Remember it, because we’ll be returning to your card selection later.

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Rune Equations by Simon H. Lilly (Deck + Book)

Rune Equations by Simon H. Lilly, an artist and writer from Llanwrtyd Wells, Wales, is a 34-card deck where rune divination has been converted into cartomancy. It’s a black and white deck at standard tarot dimensions (70 mm x 120 mm) that comes with a 170-page book. The book, Rune Equations, is an invaluable reference manual on rune divination and very much worth acquiring for your personal occult library.

There are three main rune systems that we know of:

  1. the Elder Futhark or Germanic runes, which consists of 24 letters arranged in three groups of eight, or aetts (above photo, left page, top);
  2. the Younger Futhark from the Viking Era, which consists of 16 letters and is the system associated with the Norwegian and Icelandic pagans (above photo, left page, bottom); and
  3. the Northumbrian Futhorc, a 32-letter system best known as the English runes (above photo, right side).

This deck allows you to work with either the 32 Northumbrian runes or the 24 Elder Futhark runes.

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Way of the Panda Tarot by Kim Tsan

I knew that the Way of the Panda Tarot would be cute and cuddly, but I was not prepared for its depth of wisdom or its exploration into a unique philosophy of life. In the same way kids say the darndest things, pandas do, too.

This deck is that stuffed teddy bear you had when you were two that you wouldn’t go anywhere without; it’s Blankie, who you wouldn’t ever let go near a laundry machine. In fact, the pandas depicted on the deck each have names and back stories, which you’ll learn about in the guidebook.

When you order the deck, you’ll get a Little White Booklet, which is packed with info on its own. You can also order an extended, comprehensive Guidebook. I’m going to talk about it all.

Click image for enlarged view.

First, the guidebook. It’s the official operation manual for your deck, and its bible. The book itself is written in such a way as to be interactive. Tsan’s writing style is whimsical, full of delights, gently-worded sanity, and a lot of wisdom.

Before we continue on, choose a card, left, center, or right. Remember your selection, because we’ll revisit these three cards at the end and give you a quick little divinatory reading.

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The Reverie Tarot and Midnight Reverie Tarot

As of this posting there are only two weeks left of the Reverie Tarot Kickstarter campaign, so please go here and support this psychedelic tarot pop-art project. The simplicity and minimalism here means you need to rely on your intuitive powers, which is what will help you dial up your clairs.

Constance Watkins has penned a dream-like world that brings tarot numerology to life. The Reverie Tarot and Midnight Reverie Tarot set is beautifully paired and would make a great gift to any poet, writer, or artist for them to keep close by on their work desk, especially since Watkins offers a guidebook of card meanings to go along with the deck. I wasn’t sent the guidebook to review and haven’t seen any of it, so you may want to reach out to the Kickstarter campaign for details.

With this deck, instead of examining the surface imagery of your situation, you examine its underlying numerological code. In fact, in addition to a classical tarot reading with the cards, also consider the numerological significance of the numbers splayed out in front of you.

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Divine Masculine Tarot Prototype Look-See

Tarot of the Divine Masculine by Vasich & Vasich is a deck I’m really excited about. It features extraordinary talent in every aspect of its conception and design.

This post is a look-see of some prototype cards from the deck. You can also check out more images of the deck on Marko Vasich’s Instagram feed, @markovasich, linked here. The Kickstarter campaign is scheduled to launch today, October 1, 2019, so please go here and support their campaign.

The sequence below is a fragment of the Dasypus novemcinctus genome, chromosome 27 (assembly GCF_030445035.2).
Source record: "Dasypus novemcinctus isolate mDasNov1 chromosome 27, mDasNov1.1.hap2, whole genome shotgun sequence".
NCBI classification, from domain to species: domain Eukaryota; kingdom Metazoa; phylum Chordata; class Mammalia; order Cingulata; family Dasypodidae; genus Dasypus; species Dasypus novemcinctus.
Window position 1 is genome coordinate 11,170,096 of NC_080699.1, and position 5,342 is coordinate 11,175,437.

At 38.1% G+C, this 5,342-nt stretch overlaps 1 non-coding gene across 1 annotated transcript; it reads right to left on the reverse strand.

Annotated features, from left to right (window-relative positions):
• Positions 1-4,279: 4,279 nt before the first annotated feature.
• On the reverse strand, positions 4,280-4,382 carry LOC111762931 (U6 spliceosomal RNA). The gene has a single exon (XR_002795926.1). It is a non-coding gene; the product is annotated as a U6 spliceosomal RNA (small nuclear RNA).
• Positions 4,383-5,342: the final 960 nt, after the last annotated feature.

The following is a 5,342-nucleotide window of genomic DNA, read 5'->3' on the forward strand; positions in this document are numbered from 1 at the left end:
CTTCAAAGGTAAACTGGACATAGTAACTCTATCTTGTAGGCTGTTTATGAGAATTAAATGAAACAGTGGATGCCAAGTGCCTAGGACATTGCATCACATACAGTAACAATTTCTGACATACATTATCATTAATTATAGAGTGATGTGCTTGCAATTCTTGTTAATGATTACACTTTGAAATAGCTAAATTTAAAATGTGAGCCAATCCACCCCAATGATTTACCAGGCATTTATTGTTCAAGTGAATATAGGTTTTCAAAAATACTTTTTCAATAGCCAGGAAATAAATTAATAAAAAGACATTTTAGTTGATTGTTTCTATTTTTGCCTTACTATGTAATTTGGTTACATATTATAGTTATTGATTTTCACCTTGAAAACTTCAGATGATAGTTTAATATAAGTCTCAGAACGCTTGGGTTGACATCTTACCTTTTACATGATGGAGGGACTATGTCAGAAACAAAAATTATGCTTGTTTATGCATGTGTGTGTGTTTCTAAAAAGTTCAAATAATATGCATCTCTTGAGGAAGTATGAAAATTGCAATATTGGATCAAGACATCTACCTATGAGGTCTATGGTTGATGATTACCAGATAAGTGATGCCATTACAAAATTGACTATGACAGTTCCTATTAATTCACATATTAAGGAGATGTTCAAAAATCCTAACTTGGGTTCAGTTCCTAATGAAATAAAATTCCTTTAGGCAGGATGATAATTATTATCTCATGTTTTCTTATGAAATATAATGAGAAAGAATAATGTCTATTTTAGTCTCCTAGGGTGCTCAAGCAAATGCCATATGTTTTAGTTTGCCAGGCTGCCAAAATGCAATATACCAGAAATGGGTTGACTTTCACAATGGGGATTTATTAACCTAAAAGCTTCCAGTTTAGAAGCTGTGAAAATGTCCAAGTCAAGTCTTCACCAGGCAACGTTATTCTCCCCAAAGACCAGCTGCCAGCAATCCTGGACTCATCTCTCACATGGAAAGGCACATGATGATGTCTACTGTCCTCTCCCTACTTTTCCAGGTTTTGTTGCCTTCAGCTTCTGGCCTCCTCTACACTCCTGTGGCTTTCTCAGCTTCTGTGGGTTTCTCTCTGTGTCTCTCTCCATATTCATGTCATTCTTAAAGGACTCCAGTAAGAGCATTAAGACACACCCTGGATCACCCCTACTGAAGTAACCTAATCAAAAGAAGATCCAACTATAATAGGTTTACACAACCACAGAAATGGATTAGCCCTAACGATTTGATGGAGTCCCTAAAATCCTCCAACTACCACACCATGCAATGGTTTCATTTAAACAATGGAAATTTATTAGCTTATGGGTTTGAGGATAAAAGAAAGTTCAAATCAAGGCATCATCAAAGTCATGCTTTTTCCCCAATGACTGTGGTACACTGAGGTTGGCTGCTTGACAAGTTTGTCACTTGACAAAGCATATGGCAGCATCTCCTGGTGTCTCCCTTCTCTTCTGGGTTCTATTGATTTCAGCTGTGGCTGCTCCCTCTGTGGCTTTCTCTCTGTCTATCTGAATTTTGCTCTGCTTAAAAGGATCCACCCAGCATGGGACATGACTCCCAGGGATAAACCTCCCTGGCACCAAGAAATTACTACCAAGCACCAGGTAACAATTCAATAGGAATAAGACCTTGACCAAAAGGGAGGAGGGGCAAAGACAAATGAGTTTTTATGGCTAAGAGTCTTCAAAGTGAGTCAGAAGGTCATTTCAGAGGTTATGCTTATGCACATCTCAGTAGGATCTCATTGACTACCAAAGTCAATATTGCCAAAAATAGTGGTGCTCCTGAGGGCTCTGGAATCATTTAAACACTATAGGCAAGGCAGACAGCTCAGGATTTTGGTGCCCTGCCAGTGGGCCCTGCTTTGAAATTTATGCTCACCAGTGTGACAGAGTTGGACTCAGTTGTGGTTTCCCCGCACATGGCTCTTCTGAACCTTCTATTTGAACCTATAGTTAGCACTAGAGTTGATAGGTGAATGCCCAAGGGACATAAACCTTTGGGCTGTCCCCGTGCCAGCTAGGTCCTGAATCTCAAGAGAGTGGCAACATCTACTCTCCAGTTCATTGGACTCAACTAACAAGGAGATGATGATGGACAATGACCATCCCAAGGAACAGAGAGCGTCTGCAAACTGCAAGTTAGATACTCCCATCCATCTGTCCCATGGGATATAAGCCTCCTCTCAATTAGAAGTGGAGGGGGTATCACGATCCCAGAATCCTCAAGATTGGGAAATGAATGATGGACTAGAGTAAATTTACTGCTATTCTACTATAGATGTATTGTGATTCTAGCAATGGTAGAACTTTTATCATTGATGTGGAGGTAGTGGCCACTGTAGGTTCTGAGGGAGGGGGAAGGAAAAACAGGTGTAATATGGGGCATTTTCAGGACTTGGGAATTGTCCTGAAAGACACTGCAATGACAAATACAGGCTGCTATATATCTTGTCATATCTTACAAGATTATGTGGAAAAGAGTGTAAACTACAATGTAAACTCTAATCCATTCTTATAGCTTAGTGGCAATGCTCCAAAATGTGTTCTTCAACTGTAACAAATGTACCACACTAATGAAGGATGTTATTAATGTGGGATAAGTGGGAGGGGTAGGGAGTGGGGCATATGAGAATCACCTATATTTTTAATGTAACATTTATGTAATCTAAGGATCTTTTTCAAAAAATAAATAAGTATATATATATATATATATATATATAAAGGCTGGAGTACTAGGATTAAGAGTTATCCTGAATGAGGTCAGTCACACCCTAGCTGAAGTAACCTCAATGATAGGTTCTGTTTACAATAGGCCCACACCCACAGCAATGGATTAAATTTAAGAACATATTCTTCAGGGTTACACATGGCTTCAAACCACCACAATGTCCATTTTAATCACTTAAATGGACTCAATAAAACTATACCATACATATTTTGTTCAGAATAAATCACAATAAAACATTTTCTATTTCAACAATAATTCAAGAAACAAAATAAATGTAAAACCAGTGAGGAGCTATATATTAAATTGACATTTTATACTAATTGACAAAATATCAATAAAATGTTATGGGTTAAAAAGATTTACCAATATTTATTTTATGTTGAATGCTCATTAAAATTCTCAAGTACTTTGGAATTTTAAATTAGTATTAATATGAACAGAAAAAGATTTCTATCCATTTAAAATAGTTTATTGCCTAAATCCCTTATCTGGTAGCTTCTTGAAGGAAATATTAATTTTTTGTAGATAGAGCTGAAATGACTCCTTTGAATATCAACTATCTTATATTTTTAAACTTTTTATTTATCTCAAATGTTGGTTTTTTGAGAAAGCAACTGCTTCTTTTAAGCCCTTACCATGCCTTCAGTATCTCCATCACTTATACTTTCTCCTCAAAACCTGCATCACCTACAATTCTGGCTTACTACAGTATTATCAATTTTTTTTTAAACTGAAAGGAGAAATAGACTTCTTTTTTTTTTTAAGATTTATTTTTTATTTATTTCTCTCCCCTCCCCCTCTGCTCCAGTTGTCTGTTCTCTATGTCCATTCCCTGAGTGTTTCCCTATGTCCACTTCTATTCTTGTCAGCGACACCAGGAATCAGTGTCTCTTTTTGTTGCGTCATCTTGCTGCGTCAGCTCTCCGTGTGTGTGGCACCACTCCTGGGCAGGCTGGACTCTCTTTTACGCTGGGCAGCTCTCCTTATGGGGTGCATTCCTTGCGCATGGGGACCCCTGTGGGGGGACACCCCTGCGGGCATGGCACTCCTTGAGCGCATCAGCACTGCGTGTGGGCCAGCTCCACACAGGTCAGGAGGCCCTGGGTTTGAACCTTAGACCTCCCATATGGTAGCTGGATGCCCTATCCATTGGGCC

The artwork here is done in oil paints. Like Da Vinci and Renaissance oil painters, the technique used is a multi-layering method, also known as the Flemish technique, which is what gives these works of art such vivid coloring. These works are hand-painted on gessoed art board. I can’t stop extolling the beauty of the art in this deck.

Look at the detailing etched into the temple columns for the background of the King of Wands. Look at the hairs on the lion’s mane. Check out the lizard or gecko coiled around the man’s left ankle and shin. Even the checkerboard tiling is painted with such expertise and subtlety as to exude realism.

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Golden Venetian Lenormand

The Golden Venetian Lenormand is a sister deck to Eugene Vinitski’s Venetian Tarot, which I’ve reviewed before here. Vinitski has teamed up with author, philologist, and art historian Elsa Khapatnukovski to produce a masterpiece of a Grand Jeu Lenormand, which consists of 54 cards (rather than the popularized Petit Lenormand or Petit Jeu Lenormand, which consists of only 36).

However, you can also select out the 35 Petit Lenormand cards and work with this deck as a Petit Lenormand. So in essence, you’re getting two decks in one. You’ll definitely want to purchase your copy of the Golden Venetian Lenormand via Vinitski’s Etsy shop here.

Like Vinitski’s Venetian Tarot, the Golden Venetian Lenormand is crafted in a High Renaissance style with a design focus on classical humanism.

The Lenormand oracle is a predictive fortune-telling system from the late 18th century based on the Game of Hope by Johann Kasper Hechtel, an illustrated edifying card game steeped in Christian allegories. In the 19th century, 16 more cards were taken from other well-known European cartomancy systems of the time and the 36-card Petit Lenormand was expanded into a 52-card fortune-telling deck, plus the additional 2 jokers.

By the way I love the little details of insight from Khapatnukovski. For example, the Fox card, No. 14, Khapatnukovski acknowledges that you’re not likely to come by a fox in Venice, but because it’s common symbolism in the Lenormand system, here it is. This particular fox is running over a canal holding a seagull in its mouth. The seagull, symbolic of freedom and a desire to dream, locked in the jaws of a fox, show the anguish of mind of a trapped individual.